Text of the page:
Julia’s prolonged virginity was an enigma to me, even though she told me that she’d been waiting for her soul mate. I just didn’t understand why that meant she couldn’t hit up a bar, get drunk, and have a fun, regret-filled weekend that included the walk of shame. At least she’d have been in better shape once soul mate came around.
“What do you think about him?” I asked, pointing to one of the three oiled up men who were gyrating for the benefit of all the screaming women. He had blond hair and green eyes, and wasn’t overly muscular. Julia looked at him then quickly looked away. I took that as a sign of approval.
“I think this was a bad idea,” she stammered.
“This was a fantastic idea,” I said. “And it will work, don’t worry.”
“No, I mean, I don’t think I can do this. I waited my whole life for my soul mate and now you want me to just—” she stole another quick look at the stripper, “I don’t think I can do this with some random…stripper man. It’s so indecent.”
I rolled my eyes. “Julia, you’re a ghost; you no longer have the option of being discerning. And if you don’t wrap up what’s keeping you around, you run the risk of turning into a monster. Then it’s an even bigger pain in the ass to get rid of you. So let’s call our efforts here at Bump and Moan choice A, and murderous monster choice B. Which choice would you like to make?”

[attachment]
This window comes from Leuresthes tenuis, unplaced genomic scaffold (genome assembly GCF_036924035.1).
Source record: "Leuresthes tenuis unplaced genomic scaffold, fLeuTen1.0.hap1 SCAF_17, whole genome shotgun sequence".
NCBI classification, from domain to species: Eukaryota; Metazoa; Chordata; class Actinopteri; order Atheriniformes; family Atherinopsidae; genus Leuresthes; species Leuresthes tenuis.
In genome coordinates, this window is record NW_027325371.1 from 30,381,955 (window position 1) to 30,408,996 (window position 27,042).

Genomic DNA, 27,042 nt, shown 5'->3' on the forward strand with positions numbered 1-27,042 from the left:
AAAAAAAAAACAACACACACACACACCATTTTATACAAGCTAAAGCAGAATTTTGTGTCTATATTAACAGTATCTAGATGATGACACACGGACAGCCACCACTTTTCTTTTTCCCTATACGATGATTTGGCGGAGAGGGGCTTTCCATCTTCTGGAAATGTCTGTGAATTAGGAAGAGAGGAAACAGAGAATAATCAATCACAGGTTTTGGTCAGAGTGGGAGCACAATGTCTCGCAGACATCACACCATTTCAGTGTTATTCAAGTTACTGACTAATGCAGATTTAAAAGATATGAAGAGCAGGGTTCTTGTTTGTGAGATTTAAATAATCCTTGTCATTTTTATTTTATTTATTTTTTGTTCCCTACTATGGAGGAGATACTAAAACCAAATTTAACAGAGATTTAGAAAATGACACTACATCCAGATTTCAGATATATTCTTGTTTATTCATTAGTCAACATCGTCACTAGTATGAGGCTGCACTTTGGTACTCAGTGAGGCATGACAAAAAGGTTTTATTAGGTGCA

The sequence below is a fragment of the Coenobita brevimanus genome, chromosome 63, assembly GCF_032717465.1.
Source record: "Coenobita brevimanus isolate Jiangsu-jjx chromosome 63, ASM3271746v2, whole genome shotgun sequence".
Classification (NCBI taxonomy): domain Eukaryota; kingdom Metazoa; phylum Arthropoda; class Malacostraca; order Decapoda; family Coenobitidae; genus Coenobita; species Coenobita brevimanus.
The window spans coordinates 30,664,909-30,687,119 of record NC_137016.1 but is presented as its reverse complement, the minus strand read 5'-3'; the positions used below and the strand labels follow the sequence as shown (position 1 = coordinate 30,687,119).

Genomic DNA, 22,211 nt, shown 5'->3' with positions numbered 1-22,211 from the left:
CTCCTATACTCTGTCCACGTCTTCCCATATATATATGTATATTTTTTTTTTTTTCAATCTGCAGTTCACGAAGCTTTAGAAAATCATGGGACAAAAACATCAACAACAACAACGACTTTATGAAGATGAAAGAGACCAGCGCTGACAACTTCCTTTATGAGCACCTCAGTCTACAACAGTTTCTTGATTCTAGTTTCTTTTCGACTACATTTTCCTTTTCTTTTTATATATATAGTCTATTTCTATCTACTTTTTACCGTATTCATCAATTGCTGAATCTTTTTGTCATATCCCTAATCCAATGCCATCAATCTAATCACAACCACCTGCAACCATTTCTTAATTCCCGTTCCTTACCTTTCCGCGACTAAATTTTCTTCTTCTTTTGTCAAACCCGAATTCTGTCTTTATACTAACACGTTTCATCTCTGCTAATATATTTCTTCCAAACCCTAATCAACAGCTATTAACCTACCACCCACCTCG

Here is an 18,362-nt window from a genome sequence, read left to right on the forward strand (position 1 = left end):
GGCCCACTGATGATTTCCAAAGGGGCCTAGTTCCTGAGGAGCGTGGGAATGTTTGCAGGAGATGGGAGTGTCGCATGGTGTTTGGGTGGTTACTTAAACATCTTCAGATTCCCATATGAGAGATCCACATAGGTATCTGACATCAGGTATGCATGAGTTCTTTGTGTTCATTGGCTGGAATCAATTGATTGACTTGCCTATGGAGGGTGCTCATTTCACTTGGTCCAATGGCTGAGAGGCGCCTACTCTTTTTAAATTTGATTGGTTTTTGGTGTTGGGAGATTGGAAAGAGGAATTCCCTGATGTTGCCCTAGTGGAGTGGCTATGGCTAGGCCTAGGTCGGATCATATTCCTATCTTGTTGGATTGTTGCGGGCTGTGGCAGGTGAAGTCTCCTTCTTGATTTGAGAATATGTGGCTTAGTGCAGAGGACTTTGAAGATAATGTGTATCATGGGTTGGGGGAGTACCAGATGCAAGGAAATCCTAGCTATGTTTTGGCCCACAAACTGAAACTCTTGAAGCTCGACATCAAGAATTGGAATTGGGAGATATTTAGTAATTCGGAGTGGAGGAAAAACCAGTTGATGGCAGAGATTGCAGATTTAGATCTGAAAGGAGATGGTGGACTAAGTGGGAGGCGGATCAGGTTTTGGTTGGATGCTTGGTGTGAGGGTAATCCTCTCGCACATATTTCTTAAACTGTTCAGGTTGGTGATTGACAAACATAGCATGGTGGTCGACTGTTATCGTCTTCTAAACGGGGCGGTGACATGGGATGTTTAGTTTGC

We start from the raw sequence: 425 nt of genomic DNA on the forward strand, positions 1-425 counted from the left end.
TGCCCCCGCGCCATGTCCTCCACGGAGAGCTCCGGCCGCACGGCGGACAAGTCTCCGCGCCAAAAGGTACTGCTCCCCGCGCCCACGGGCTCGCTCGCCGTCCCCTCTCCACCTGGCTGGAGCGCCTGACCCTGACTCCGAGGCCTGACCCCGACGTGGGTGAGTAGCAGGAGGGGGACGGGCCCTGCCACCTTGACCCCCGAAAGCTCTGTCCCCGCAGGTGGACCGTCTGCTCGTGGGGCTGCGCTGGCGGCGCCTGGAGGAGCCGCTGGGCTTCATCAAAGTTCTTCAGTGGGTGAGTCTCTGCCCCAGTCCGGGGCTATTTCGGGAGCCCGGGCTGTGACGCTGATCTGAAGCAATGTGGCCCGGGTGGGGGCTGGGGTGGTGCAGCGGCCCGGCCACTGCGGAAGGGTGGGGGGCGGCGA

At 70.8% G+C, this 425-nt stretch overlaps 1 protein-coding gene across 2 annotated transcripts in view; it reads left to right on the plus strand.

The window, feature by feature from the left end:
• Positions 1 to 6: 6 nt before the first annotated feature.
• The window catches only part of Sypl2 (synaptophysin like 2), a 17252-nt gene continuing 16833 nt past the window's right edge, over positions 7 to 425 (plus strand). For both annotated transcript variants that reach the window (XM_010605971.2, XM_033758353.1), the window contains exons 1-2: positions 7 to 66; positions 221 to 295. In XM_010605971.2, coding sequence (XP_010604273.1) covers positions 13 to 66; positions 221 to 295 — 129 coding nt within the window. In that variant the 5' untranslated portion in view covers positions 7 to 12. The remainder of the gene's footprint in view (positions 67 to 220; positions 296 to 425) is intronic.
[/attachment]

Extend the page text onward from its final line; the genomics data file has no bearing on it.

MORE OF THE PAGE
“A,” Julia said, but she didn’t sound happy about it. I smiled, and grabbed a couple drinks off the tray of a passing waitress. I set them down in front of Julia.
“Drink,” I said. “This will help.”
“I’m a ghost,” she said. “I thought I was unable to eat or drink.”
“You can feel the effects of the alcohol since you’ll be working off my energy, so drink up. I’ve pegged you as a light weight so I think two drinks will be enough.”
“But how is this supposed to help?” she asked, frowning.
“Because its job is to help,” I said.
Affairs of the DeadA.J. Locke
Genre: Urban Fantasy
Publisher: Etopia Press
Date of Publication: April 19th, 2013
ISBN: 978-1-939194-91-6 ASIN: B00CF0OWAW
Cover Artist: Iris Hunter
Amazon Barnes & Noble All Romance E-books Kobo
Help ghosts, stop a thief, and try not to die…
Necromancer Selene Vanream helps ghosts settle their affairs so they can move on. But when breaking the rules gets her in trouble, she’s bumped down to tracking ghosts trying to avoid the afterlife. Ghosts like Ethan Lance, who claims he was kicked out of his body when someone else jumped in. Which might be plausible—if such a thing were possible. And if Micah, Selene’s partner, didn’t pull her into an investigation of brutal murders that lead directly back to Ethan.
But when the whole mess puts Selene’s life in danger, she suddenly has very personal reasons to get Ethan’s body back. Between her uncomfortable relationship with Micah, and problems with her boss, Selene learns just how much trouble it can be when you don’t follow the rules
About the Author
A.J. Locke is an author and artist, originally from Trinidad, now residing in New York City. Affairs of the Dead is her debut novel, and other than writing she enjoys reading, drawing, painting, graphic design, and watching too much television.